The simulation shows how extra lights increase the pressure in the critical area where they are mounted. This leads to reduced forward suction at the roof transition area, which results in increased fuel consumption
Even though European trucks might seem fairly brick-shaped, the OEMs put vast resources towards streamlining the vehicles as much as possible. The rules regarding maximum length however necessitates a design that uses a rather flat front – since profitability increases with a longer cargo area. That is why a longer, more aerodynamic, nose is not currently used, since a longer tractor would result in a shorter load carrier to stay within the maximum allowed vehicle length.
As the truck travels along, air molecules will stagnate against the front of it which builds up a high air pressure at the surface. This pressure pushes the truck against the direction of travel and is the biggest contributor to total air drag. This effect is however counteracted somewhat through a powerful low pressure that develops at the front corners of the truck – which sucks the vehicle forward. To achieve as low aerodynamic drag as possible, a lot of development resource is therefore usually allocated to trying to maximize this forward suction.
What most people however don’t think about is how significant the negative impact from common add-ons is on the truck’s aerodynamic performance. Roof-mounted extra lights are usually mounted in a way which severely impacts the forward suction that normally is created at the transition from the truck’s front to its roof. This leads to a significant increase in drag, and thereby fuel consumption, that is a lot bigger than the direct contribution from the lights themselves.
To illustrate this effect, Rumblestrip has simulated the aerodynamics of a European-style semi-trailer truck. Air drag is compared between a standard “clean” truck and one with an extra lights ramp consisting of six lamps which are mounted on a standard roof rail. The air is coming towards the truck slightly from the left at an angle of five degrees to mimic realistic wind conditions.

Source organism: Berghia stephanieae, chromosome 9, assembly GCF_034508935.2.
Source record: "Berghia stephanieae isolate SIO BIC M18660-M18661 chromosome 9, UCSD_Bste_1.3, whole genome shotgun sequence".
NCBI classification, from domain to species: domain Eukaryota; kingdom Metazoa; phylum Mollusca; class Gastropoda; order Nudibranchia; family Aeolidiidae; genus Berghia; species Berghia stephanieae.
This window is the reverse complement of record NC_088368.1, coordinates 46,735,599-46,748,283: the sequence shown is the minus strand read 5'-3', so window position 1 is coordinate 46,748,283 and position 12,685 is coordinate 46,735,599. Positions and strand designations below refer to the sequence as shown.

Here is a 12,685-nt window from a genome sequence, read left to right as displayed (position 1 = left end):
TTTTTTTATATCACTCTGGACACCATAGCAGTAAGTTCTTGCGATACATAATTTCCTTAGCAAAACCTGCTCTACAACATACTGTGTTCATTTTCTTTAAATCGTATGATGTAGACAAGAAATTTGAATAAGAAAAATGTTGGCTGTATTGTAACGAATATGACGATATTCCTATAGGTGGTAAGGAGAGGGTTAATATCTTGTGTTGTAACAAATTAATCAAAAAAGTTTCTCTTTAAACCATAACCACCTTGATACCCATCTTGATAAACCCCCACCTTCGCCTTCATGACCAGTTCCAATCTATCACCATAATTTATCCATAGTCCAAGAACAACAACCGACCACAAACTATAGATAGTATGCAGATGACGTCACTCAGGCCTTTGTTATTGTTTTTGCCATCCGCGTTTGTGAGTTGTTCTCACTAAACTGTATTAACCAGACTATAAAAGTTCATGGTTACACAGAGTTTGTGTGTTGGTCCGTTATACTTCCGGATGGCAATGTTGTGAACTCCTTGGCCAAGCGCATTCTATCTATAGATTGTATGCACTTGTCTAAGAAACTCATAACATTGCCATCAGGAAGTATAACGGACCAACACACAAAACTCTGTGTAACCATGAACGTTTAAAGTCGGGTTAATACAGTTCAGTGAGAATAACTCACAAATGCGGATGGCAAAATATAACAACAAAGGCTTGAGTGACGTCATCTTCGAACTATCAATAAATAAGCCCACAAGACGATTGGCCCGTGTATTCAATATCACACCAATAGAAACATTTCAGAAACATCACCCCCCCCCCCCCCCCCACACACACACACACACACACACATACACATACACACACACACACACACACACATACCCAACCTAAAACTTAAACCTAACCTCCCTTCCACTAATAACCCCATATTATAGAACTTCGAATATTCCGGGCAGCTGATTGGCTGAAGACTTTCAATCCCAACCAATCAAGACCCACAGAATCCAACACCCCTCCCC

It turns out that the extra lights increase the aerodynamic drag by more than 6 %, which corresponds to an increase in fuel consumption of 1 L/100 km for long-haul trucks. With a typical yearly driving distance of 150 000 km, this means that the truck consumes as much as 1500 litres extra each year only because of the extra lights!
The real cost for mounting extra lights therefore greatly exceeds their purchase price over the course of the truck’s life span. Each year, they may cost as much as €2.000 in increased fuel costs (about as much as the purchase price). The CO2-emissions increase by more than four tonnes each year – more than double the emissions of an average car.
Of course, some trucks really do need to add extra lights. But it would certainly be good if one at least contemplates whether the benefit from them is worth the significant extra cost that they incur. Alternatively, one should try to mount the lights in other positions of the truck that are not as aerodynamically sensitive as the normal position.
It is a lot worse with aerodynamic nightmares such as the Michelin Man figures or large “billboards” that are often found mounted on trucks, and whose practical benefit could be questioned. Would it be considered reasonable to drive around with these if their true cost through increased fuel consumption was fully known?
Instead of wasting money on add-ons that could cost 2 000 Euros per year, the alternative could be to buy the automatic roof deflector Ecosense Trailer Assist which instead could save as much money and CO2-emissions each year. The system makes sure that the truck’s roof air deflector is always optimally positioned after each trailer or load carrier change. It is an investment that pays for itself quickly and then delivers pure profit from the achieved fuel savings. Great both for the hauler and for the environment!